For the computed output for each input, M -1 of these computed output samples are discarded by the down-sampler. To reduce this workload, the resampling and the filtering operations are reordered so that one output is computed for every M input sample. This is achieved by applying the Noble identity , which describes how a filter processing every M th input sample followed by an output M -to-1 down-sampler is equivalent to an input M -to-1 down-sampler followed by a filter processing every input sample. The original up-converted filter is partitioned to M subfilters that operate at the reduced output rate rather than the original input rate. The mathematical expressions in (4) describe the mapping of the filter’s Z-transforms at the input rate to a sum of Z-transforms at the output rate:
The phase rotators in each subfilter are constant for that subfilter. Fig. 2(e) shows the block diagram for (4). The output resampler is pulled to the input side of each filter stage by applying the Noble identity. The input delay elements Z -r and the resampler at each stage are replaced by a rotary switch called a commutator.
In the final step of forming the polyphase filter bank, the sum formed by the phase rotators is one output port of a discrete Fourier transform (DFT). The DFT can be implemented as a fast Fourier transform (FFT) to extract time samples of each narrowband process located at multiples of the output sample rate (that has been aliased to baseband by the resampler) . This is shown in Fig. 2(f) and given by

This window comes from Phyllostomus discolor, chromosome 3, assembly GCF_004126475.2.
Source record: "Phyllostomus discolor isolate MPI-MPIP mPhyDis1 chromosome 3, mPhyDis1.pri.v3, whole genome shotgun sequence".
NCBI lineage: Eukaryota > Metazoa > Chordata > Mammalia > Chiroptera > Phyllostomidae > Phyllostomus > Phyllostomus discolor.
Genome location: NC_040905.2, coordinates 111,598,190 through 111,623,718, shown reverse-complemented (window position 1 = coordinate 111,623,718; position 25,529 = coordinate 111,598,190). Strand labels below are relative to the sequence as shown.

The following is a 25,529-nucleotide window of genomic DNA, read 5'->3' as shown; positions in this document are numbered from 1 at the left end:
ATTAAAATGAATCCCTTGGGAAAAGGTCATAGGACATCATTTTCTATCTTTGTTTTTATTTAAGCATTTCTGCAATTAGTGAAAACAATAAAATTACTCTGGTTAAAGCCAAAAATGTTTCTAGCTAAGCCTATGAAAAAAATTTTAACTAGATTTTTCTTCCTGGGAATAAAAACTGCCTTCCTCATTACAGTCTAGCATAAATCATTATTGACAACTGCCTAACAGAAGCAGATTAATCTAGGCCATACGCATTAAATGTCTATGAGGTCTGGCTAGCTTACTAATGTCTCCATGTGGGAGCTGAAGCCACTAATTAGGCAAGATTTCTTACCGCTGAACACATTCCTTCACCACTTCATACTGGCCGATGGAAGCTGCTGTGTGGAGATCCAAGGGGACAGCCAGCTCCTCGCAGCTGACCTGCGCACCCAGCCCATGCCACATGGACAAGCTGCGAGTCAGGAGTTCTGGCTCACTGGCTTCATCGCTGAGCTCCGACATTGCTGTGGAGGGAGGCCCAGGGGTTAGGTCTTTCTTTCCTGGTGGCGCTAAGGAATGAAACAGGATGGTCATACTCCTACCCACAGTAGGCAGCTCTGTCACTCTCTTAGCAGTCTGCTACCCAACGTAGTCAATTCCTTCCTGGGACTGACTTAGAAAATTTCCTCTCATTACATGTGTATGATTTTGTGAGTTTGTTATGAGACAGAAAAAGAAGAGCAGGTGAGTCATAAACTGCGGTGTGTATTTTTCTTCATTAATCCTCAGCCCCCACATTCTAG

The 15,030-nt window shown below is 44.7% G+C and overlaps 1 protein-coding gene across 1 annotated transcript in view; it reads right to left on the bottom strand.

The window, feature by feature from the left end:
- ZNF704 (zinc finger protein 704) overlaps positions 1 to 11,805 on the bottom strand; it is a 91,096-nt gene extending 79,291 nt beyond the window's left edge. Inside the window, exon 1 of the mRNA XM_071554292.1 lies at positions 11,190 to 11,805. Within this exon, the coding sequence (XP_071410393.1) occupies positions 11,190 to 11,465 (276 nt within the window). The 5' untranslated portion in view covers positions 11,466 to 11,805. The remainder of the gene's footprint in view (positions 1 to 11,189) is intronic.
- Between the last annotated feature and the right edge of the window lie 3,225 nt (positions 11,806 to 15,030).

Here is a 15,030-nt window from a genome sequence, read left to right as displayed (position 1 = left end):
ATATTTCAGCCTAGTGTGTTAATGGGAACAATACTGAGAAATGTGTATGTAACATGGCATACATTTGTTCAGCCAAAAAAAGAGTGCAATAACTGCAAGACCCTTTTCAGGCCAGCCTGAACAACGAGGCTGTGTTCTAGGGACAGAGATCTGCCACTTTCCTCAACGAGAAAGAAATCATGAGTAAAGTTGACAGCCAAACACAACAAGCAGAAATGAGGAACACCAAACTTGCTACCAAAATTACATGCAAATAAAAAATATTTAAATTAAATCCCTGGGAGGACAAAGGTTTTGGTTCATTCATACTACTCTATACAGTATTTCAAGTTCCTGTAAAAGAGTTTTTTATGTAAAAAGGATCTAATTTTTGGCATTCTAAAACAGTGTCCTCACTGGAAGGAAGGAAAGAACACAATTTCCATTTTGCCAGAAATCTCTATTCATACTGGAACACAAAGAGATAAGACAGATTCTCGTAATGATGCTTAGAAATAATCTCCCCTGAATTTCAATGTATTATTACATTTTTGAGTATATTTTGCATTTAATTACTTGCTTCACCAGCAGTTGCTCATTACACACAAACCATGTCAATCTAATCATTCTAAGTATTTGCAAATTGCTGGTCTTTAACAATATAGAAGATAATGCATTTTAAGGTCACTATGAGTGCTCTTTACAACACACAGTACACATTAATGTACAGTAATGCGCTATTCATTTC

The relationship between the sampling frequency, channel spacing, and number of channels for the polyphase channelizer is
where fs is the input sampling frequency, N is number of channels (FFT size), which is the same as M here, and Δf is the inter-channel spacing .
The polyphase filter channelizer uses the input M -to-1 resampling to alias the spectral terms residing at multiples of the output sample rate to baseband. This means that for a standard polyphase channelizer processing M input samples at a time, the output sample rate is the same as the channel spacing. When operating in this mode, the system is a maximally decimated filter bank. We experimented with polyphase filter banks using embedded resampling and here present under-decimated, over-decimated, and combined up- and down-sampling (for single and multiple commutator stride lengths) modes.
3 Non-Maximally Decimated Filter Bank